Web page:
Former Irish running back Allen Pinkett reflects on breakout game, life after football
Before Notre Dame’s 1982 date with No. 1 Pittsburgh, former Irish running back Allen Pinkett did not know about the Notre Dame mystique and after it, he found out just how important football was in South Bend.
Most people just want another year of college. Chris Stewart knows the feeling. The former Irish offensive lineman is back on campus to finish law school after a hiatus to pursue a professional football career. By the time he graduates law school in 2015, Stewart would have spent nearly two college careers at Notre Dame after enrolling in January of 2006.
Under Parseghian’s tutelage, Theismann finished his Irish career with 4,411 yards passing and 1,021 yards on the ground. He finished second in voting for the Heisman Trophy in 1970 to Stanford’s Jim Plunkett despite throwing just 16 touchdowns and 14 interceptions.
Terrail Lambert could not hear the crowd, the band or his teammates. He could only hear himself breathe.
He had just given Notre Dame an unlikely lead late against Michigan State in 2006 with a 27-yard interception return for a touchdown, capping a furious Irish rally in the fourth quarter and securing a 40-37 win over the Spartans.
Quarterback led No. 22 Irish to upset of No. 5 Wolverines in first career start in 1998
Tom Brady was on the opposite sideline. The Wolverines had rings on their fingers. Michigan was a top-five team. Sound intimidating? Not to quarterback Jarious Jackson, who was starting his first game in the 1998 season opener.
Lou Holtz had an undefeated Irish team that had already beat Michigan, Miami and USC, so the preparations for the 1989 Fiesta Bowl were simple — rest the seniors, take pictures and practice celebrations.
Fisher, a 6-foot-2, 220-pound back, did not stop there. He finished the game with a then-career high 140 yards on 26 carries while former Irish quarterback Jarious Jackson also topped the century mark on the ground, totaling 107 yards.
Notre Dame fans did not know it, but they were witnessing the future of college football.
On Oct. 7, 2000 against Stanford, former Irish quarterback Matt LoVecchio, then a freshman signal caller, made his first career collegiate start. On the first drive of the game, Notre Dame scored a touchdown using an array of four- and five-receiver shotgun sets, zone-read option plays and designed quarterback draws.
Miami and coach Jimmy Johnson could have gone for the tie — but instead elected to try a potential game-winning two-point conversion on an October day in 1988 in South Bend, Ind. Former Irish safety Pat Terrell was out on an island. He was all by himself with Leonard Conley in the corner of the south end zone. Terrell rose and batted the ball down, destroying Miami’s play, its swagger and its season all at once while preserving a 31-30 win for the Irish.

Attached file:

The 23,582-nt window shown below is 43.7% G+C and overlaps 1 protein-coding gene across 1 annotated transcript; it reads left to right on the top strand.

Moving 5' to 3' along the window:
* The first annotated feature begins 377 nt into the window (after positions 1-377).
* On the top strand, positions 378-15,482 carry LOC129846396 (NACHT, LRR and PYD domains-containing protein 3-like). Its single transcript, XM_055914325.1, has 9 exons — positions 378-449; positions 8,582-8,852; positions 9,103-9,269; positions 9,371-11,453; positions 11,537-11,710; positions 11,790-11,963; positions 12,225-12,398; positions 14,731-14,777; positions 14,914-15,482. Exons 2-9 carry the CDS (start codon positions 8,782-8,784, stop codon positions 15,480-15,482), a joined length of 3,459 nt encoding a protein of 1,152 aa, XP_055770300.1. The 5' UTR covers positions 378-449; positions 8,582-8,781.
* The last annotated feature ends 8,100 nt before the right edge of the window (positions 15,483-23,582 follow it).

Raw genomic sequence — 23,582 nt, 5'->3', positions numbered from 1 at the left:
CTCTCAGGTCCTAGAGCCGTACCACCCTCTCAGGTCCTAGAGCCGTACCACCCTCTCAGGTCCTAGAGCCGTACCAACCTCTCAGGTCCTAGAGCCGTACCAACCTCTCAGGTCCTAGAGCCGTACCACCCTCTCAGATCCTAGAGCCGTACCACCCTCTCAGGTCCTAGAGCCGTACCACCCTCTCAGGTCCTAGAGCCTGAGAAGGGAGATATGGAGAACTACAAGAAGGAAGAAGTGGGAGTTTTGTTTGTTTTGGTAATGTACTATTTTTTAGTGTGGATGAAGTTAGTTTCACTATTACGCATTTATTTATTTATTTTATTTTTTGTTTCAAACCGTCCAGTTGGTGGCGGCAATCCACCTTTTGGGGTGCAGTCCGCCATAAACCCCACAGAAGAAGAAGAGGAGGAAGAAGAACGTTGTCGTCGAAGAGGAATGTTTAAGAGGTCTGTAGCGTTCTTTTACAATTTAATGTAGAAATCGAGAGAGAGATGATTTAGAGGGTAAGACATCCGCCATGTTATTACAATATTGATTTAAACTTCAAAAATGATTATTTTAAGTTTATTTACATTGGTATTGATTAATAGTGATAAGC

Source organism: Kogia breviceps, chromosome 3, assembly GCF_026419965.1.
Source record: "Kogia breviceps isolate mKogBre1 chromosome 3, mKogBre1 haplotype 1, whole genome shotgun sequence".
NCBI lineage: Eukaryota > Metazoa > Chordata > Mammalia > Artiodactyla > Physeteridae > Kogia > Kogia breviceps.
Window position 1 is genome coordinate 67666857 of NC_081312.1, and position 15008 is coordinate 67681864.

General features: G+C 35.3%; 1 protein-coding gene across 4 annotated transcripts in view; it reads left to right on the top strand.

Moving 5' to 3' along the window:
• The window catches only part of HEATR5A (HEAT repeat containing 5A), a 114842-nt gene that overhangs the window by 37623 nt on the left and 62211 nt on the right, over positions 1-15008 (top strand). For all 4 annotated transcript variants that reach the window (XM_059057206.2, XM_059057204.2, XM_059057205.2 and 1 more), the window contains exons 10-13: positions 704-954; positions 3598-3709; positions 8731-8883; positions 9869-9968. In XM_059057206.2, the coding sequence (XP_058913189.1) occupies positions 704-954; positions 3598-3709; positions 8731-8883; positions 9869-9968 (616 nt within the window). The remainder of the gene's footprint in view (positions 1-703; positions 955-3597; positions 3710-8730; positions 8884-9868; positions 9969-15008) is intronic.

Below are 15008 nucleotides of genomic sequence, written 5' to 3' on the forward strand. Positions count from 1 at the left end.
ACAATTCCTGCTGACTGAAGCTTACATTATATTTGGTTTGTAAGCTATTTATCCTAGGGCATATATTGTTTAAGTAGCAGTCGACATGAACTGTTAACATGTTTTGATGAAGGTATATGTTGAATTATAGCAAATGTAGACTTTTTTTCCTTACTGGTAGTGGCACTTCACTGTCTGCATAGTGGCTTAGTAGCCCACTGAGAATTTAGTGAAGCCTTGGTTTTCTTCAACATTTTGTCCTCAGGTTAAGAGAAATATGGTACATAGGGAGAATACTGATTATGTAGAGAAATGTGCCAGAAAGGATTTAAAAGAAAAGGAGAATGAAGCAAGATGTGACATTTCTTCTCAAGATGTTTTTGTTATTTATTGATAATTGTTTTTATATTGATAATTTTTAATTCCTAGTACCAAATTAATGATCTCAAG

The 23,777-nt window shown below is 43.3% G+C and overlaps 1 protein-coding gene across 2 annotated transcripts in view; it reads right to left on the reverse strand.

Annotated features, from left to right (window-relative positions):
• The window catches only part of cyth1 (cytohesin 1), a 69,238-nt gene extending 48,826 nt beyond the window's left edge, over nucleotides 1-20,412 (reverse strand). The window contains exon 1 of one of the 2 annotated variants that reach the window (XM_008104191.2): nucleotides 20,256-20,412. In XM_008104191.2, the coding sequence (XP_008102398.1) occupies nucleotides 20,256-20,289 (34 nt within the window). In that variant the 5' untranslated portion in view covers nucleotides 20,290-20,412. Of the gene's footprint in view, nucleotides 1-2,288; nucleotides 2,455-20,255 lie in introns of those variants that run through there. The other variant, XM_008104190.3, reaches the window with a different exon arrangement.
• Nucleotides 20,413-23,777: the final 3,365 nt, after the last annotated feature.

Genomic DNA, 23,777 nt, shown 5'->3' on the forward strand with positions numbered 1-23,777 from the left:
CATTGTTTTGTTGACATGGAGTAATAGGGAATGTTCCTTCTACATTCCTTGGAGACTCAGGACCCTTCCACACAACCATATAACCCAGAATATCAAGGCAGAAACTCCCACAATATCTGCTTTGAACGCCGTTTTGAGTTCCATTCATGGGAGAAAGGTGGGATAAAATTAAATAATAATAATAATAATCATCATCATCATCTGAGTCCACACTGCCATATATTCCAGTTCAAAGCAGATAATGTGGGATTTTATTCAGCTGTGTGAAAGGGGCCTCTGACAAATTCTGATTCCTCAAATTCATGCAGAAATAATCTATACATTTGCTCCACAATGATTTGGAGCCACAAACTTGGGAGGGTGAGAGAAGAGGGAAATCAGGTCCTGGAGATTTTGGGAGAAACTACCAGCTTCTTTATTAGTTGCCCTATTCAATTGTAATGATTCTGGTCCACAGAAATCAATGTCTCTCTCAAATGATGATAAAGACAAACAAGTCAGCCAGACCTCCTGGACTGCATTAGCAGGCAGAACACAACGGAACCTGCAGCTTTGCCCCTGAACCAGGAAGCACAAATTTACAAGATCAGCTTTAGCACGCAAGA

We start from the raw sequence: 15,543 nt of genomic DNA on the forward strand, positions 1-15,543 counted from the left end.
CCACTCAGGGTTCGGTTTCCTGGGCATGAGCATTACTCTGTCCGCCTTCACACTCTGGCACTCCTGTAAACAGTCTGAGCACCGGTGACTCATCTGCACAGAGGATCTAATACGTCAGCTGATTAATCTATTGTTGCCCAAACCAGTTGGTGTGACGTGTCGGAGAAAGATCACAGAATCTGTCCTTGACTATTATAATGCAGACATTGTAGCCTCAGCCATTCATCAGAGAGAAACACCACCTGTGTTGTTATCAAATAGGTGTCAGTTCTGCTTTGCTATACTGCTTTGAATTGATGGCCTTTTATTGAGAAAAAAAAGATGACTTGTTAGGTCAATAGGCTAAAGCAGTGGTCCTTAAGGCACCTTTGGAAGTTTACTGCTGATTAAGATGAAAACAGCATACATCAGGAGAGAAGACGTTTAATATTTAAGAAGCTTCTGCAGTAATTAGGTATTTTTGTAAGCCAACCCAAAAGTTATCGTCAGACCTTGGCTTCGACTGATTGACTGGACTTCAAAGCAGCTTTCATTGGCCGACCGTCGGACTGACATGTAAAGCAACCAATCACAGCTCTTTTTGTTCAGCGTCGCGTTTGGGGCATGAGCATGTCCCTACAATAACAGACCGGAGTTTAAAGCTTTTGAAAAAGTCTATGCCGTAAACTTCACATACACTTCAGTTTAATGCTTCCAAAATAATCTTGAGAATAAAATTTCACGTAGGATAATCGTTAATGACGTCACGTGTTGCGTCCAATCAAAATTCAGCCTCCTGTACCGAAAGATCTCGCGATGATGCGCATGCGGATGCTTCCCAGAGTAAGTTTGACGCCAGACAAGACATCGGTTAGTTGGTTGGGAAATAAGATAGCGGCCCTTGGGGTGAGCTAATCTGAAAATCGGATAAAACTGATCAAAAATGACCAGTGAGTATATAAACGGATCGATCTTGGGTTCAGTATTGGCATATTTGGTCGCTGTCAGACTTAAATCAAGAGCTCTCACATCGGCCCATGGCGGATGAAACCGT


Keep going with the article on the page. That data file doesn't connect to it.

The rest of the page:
Brent Musburger only had one thing to say: “Holy Rudy!”
What else was there to say when former walk-on quarterback Pat Dillingham completed a 60-yard pass to receiver Arnaz Battle against Michigan State in 2002? The pass propelled Notre Dame over the Spartans 21-17 and to 4-0 in Tyrone Willingham’s first season at the helm.
Former tight end filled in at quarterback to lead Irish to win against Purdue in 2000
This is the second of a new Observer feature. The “Waking the Echoes” series intends to inform fans about some former players and will feature weekly stories profiling them and their lives since Notre Dame. This week's feature is about former Irish quarterback and tight end Gary Godsey.
Many basketball players have made their greatest memories under the immense spotlight of Madison Square Garden in Manhattan, New York, N.Y., but former Irish guard Megan Duffy’s favorite recollection came from another Manhattan — Manhattan, Kan.
“Teammates” only begins to describe the relationship between former Irish players Matt Besler and Michael Thomas. Childhood acquaintances, former roommates and friends, Besler and Thomas have continued their careers together on their hometown MLS team after spending three seasons together at Notre Dame.
On a cold February night in 2011, former Irish and current Indiana Pacers guard Ben Hansbrough heated up Purcell Pavilion on Senior Night.
Eighteen months later, Hansbrough returned to Notre Dame when the Pacers battled the Chicago Bulls on Friday night in an NBA preseason game. The 6-foot-3, 203-pound point guard played for the Pacers in the Orlando Summer League and earned a spot on the preseason roster. Hansbrough entered the game Friday off the bench in the first quarter to raucous cheers and played nearly five minutes as he ran the Pacers offense.
Maund started 77 of 83 possible games in his career at Notre Dame and earned all-Big East honors in his sophomore, junior and senior seasons. In 2011, Maund was a captain, played every possible minute again and landed on the all-Big East first team.
On a Friday night in Ventura, Calif., former Irish forward Bright Dike heard something snap in his right leg. The Portland Timbers signee went down in the preseason game being played on that night in February 2011 — one of the preparation games for the Timbers’ first season in the MLS. After scoring 10 goals in Division II in 2010, Dike would head to the bench with a torn Achilles tendon as his team headed onto the biggest stage.
One of those MLS starters was former Irish defender and current San Jose Earthquakes defender Justin Morrow. The 2010 Notre Dame graduate and his fellow MLS superstars defeated the defending UEFA Champions League winners 3-2 in dramatic fashion when forward Eddie Johnson scored in the 91st minute to break the stalemate.
In a tumultuous 2010 season that featured extreme highs, like a signature victory over archrival USC, and extreme lows, including two of the program's worst losses in history, the Irish underwent a transition led by first-year coach Brian Kelly few could have imagined.